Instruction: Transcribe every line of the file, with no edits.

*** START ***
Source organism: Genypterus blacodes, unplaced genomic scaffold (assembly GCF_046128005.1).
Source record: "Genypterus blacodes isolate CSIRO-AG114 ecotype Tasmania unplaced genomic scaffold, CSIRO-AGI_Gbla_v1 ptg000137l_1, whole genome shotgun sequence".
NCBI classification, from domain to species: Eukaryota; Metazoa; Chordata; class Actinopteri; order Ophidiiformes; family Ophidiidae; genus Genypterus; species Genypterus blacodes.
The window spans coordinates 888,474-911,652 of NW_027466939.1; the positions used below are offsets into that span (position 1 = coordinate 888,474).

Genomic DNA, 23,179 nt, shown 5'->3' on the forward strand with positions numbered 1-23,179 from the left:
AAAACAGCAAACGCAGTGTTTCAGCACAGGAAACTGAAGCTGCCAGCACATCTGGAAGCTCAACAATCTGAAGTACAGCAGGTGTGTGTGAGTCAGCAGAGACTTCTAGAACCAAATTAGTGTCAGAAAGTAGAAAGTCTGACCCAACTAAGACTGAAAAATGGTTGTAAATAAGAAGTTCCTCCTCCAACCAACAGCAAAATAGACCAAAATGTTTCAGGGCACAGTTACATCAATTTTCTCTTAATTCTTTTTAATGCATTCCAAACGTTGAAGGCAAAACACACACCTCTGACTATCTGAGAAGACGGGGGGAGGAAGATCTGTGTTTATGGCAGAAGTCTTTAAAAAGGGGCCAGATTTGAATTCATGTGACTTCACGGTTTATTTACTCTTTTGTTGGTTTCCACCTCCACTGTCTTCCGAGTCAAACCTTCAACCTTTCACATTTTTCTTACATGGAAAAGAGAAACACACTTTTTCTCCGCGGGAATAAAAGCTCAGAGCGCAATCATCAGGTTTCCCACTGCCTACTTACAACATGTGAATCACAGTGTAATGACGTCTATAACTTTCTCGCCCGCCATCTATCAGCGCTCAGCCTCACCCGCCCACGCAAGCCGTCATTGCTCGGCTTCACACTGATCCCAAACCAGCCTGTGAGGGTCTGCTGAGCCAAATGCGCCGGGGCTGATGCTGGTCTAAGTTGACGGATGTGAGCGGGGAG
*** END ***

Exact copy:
Source organism: Genypterus blacodes, unplaced genomic scaffold (assembly GCF_046128005.1).
Source record: "Genypterus blacodes isolate CSIRO-AG114 ecotype Tasmania unplaced genomic scaffold, CSIRO-AGI_Gbla_v1 ptg000137l_1, whole genome shotgun sequence".
NCBI classification, from domain to species: Eukaryota; Metazoa; Chordata; class Actinopteri; order Ophidiiformes; family Ophidiidae; genus Genypterus; species Genypterus blacodes.
The window spans coordinates 888,474-911,652 of NW_027466939.1; the positions used below are offsets into that span (position 1 = coordinate 888,474).

Genomic DNA, 23,179 nt, shown 5'->3' on the forward strand with positions numbered 1-23,179 from the left:
AAAACAGCAAACGCAGTGTTTCAGCACAGGAAACTGAAGCTGCCAGCACATCTGGAAGCTCAACAATCTGAAGTACAGCAGGTGTGTGTGAGTCAGCAGAGACTTCTAGAACCAAATTAGTGTCAGAAAGTAGAAAGTCTGACCCAACTAAGACTGAAAAATGGTTGTAAATAAGAAGTTCCTCCTCCAACCAACAGCAAAATAGACCAAAATGTTTCAGGGCACAGTTACATCAATTTTCTCTTAATTCTTTTTAATGCATTCCAAACGTTGAAGGCAAAACACACACCTCTGACTATCTGAGAAGACGGGGGGAGGAAGATCTGTGTTTATGGCAGAAGTCTTTAAAAAGGGGCCAGATTTGAATTCATGTGACTTCACGGTTTATTTACTCTTTTGTTGGTTTCCACCTCCACTGTCTTCCGAGTCAAACCTTCAACCTTTCACATTTTTCTTACATGGAAAAGAGAAACACACTTTTTCTCCGCGGGAATAAAAGCTCAGAGCGCAATCATCAGGTTTCCCACTGCCTACTTACAACATGTGAATCACAGTGTAATGACGTCTATAACTTTCTCGCCCGCCATCTATCAGCGCTCAGCCTCACCCGCCCACGCAAGCCGTCATTGCTCGGCTTCACACTGATCCCAAACCAGCCTGTGAGGGTCTGCTGAGCCAAATGCGCCGGGGCTGATGCTGGTCTAAGTTGACGGATGTGAGCGGGGAG